JREnsey blog November 2022

Welcome to the JREnsey blog for November 2022!


The Word for today (please read)

Recently one morning, disturbed and saddened by the direction our nation is taking, I earnestly prayed for guidance for my thinking and that of all of God’s people. I opened my Bible seeking a timely and relevant passage. My eyes fell upon Psalm 32:6-10 (NLT), a prayer chant of David:

Therefore, let all the godly pray to you while there is still time,
    that they may not drown in the floodwaters of judgment.
For you are my hiding place;
    you protect me from trouble.
    You surround me with songs of victory. 

The Lord says, “I will guide you along the best pathway for your life.
    I will advise you and watch over you.
Do not be like a senseless horse or mule
    that needs a bit and bridle to keep it under control.”

10 Many sorrows come to the wicked,
    but unfailing love surrounds those who trust the Lord.”

I read and reread it, distilling its direction and timeless message for a nation potentially “drowning in judgment“—possibly within days or months. We must not confuse “our nation” with a city far away in some eastern enclave. Our nation is US…you and me, our neighbors, our children and grandchildren. The judgment on the wicked who are tearing away the fabric of Christianity in America will not be limited to unbelievers but will touch true Christians, their families, their children. Right where we live. Our street. Our home. While we are currently hassling each other about the color of our socks, our nation is crumbling. Our schools are indoctrinating our children.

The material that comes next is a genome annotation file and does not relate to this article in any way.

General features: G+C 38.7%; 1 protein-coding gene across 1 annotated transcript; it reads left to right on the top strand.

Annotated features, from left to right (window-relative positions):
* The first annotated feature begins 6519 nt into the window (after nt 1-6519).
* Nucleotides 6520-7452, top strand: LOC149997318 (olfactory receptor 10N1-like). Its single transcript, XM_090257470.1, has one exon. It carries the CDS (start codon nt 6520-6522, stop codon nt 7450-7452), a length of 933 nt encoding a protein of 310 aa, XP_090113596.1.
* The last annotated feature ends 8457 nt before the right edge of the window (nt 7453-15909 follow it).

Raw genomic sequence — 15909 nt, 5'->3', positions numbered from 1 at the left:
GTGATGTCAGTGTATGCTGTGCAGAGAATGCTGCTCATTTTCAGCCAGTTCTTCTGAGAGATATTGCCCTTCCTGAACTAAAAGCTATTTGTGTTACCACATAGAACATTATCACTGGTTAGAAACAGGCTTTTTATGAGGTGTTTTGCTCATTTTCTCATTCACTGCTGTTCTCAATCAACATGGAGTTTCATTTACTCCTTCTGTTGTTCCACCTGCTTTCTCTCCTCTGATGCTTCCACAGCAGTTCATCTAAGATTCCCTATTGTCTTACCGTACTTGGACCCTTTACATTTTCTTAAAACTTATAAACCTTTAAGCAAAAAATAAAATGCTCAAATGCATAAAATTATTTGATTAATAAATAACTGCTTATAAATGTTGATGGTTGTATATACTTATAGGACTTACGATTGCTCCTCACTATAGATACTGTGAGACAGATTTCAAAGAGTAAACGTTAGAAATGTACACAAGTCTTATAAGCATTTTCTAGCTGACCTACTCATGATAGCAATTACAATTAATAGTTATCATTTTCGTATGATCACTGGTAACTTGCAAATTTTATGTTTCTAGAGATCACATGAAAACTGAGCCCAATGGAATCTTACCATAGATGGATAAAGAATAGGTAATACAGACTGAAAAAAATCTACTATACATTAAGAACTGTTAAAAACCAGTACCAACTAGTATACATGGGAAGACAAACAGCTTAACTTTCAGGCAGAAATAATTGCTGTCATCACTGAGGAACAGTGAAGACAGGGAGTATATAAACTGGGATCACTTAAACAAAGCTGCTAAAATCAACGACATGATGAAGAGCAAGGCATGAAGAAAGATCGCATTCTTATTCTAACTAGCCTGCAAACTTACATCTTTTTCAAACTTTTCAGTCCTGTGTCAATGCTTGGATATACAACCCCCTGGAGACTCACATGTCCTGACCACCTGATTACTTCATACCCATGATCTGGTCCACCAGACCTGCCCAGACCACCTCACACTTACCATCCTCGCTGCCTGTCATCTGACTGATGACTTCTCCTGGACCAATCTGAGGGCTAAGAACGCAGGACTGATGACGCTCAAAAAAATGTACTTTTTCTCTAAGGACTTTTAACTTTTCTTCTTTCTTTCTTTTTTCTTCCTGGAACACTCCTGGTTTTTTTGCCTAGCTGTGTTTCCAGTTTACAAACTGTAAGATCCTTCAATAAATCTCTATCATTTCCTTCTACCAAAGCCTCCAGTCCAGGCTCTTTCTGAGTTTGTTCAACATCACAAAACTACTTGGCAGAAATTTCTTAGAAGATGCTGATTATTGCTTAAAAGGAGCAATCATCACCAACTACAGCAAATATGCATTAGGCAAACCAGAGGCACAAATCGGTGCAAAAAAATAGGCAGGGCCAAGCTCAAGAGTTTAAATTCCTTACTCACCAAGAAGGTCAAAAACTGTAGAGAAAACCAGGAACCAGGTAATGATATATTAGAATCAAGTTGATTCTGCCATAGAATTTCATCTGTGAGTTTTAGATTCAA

November 8 could be the most important date yet in the lives of those around your kitchen table. Some of the most vital issues for us as American Christians will be settled in our local school board elections. Do you know who is running for election to your child’s school board, and what they stand for? Are the Moms in our churches going to Board meetings and making their voices heard? I recently challenged a candidate for our local school board recently by asking if he would support drag queen shows in our schools. I had to know. We cannot continue on the path our woke and sexualizing culture has taken if we hope to save this nation and our children.

ACT. VOTE for your values! Weep for your children.


God disdains legalism